Choose Strong Plants: Whenever possible, choose plants that were bred to be resistant to pests and diseases, and keep up with their recommended fertilization requirements.
Monitor the pH: pH is a numeric scale used to identify acidity or alkalinity, where 0-6 is acidic, 7 is neutral and 8-14 is alkaline. Most plants do well in a slightly acidic environment that has a pH of 6-6.5.
Remove Pests: Vacuum plants with a shop vac. This can be done during both the vegetative and the flowering stages. You can also spray plants with water, making sure you get the undersides of leaves. This procedure is not recommended if you are dealing with a mold or mildew problem.
Increase Air Circulation: Keep the air in your growroom well-circulated and the humidity around 50%, with daytime temperatures around 75°F and nighttime temperatures between 60 and 65°F, depending on what you’re growing.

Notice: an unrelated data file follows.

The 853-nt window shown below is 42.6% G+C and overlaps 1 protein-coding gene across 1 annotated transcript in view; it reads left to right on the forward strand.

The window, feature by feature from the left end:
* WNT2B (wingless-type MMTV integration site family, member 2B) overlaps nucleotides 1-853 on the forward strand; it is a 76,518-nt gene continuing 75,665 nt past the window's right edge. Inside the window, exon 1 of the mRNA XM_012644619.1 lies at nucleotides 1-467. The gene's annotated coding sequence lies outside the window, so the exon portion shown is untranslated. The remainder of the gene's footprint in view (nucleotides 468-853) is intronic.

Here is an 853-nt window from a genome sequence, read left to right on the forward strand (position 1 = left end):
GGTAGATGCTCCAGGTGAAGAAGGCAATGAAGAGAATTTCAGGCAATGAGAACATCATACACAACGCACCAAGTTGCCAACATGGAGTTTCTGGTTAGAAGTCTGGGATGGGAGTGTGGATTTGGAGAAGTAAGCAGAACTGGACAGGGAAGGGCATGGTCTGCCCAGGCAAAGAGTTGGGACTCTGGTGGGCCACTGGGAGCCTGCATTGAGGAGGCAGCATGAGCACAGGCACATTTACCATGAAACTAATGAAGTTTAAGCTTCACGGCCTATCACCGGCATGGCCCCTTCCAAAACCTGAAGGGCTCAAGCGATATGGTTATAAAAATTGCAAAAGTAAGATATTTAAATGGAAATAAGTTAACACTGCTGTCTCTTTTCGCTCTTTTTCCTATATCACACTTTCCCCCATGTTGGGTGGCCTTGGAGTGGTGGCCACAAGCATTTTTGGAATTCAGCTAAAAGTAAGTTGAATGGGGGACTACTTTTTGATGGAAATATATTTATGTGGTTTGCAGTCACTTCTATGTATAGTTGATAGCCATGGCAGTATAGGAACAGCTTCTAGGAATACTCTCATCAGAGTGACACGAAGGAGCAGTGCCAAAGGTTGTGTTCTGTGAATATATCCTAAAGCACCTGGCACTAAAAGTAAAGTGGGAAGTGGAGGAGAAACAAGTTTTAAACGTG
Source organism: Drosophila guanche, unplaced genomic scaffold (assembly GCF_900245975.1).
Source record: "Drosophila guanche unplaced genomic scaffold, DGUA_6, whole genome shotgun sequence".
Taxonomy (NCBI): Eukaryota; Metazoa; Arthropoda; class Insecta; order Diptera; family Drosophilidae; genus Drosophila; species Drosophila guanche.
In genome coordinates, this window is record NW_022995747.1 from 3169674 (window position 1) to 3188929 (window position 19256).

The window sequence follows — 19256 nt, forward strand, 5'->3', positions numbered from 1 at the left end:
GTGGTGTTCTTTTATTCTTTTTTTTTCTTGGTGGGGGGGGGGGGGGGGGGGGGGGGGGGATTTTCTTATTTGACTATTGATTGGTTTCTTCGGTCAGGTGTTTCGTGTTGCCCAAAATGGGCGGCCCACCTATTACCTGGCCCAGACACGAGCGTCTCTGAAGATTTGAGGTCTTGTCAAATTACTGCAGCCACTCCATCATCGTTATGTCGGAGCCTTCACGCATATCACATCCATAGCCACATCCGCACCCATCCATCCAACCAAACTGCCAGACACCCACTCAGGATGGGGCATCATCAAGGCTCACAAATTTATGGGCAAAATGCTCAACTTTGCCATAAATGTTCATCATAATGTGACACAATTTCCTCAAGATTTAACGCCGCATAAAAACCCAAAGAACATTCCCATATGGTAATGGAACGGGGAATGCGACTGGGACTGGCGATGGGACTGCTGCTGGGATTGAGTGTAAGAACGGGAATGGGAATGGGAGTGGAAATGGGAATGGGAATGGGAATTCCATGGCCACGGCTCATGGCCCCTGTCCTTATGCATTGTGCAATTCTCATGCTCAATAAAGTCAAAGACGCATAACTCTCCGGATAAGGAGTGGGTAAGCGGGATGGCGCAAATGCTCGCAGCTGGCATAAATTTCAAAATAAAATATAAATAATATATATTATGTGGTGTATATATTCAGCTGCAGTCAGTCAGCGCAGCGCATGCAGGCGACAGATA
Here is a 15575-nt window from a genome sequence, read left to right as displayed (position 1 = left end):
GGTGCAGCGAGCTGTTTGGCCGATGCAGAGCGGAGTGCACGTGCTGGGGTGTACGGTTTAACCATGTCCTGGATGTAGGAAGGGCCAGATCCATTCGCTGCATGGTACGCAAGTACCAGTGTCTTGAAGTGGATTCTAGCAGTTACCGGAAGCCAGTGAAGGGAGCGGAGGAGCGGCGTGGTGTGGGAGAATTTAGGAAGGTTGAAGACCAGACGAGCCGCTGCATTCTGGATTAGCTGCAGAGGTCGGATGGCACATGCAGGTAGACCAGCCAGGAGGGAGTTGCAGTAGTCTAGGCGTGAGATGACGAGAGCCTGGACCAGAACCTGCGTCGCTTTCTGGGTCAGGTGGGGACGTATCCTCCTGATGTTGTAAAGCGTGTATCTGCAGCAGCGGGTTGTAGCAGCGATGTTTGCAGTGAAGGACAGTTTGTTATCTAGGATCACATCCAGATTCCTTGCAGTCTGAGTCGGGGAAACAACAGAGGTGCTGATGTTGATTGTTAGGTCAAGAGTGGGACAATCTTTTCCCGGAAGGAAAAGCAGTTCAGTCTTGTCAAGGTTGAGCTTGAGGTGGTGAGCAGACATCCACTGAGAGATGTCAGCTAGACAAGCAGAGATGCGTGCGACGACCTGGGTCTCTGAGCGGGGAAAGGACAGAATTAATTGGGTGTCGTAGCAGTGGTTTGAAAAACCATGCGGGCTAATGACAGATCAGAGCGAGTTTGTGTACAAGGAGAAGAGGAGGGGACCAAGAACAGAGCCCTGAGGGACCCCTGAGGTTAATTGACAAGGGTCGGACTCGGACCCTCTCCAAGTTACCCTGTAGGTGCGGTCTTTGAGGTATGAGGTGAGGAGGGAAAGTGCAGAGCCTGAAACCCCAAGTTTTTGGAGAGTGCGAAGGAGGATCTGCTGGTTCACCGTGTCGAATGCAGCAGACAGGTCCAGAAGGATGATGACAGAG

Prune Plants: Give plants enough room to grow by pruning out dead or diseased leaves and branches. Remove any fallen leaves or other debris from the pots and the growroom floor.
Don’t Overwater: Make sure your growing media can adequately drain. If you’re growing using hydroponics, the water needs to be heavily aerated. Roots should never be kept soggy or sitting in stagnant water.
CONTROL & TREATMENT
To monitor pest populations in the growroom, hang sticky cards around the room to trap flying pests, which will make for easy identification. Blue sticky cards attract thrips, while yellow ones attract fungus gnats and whiteflies. Make sure you place some of the cards at soil level, which is where fungus gnats tend to hang out. A powerful magnifying glass will also help with identification. Once you know what pests you’re dealing with, you can take appropriate action.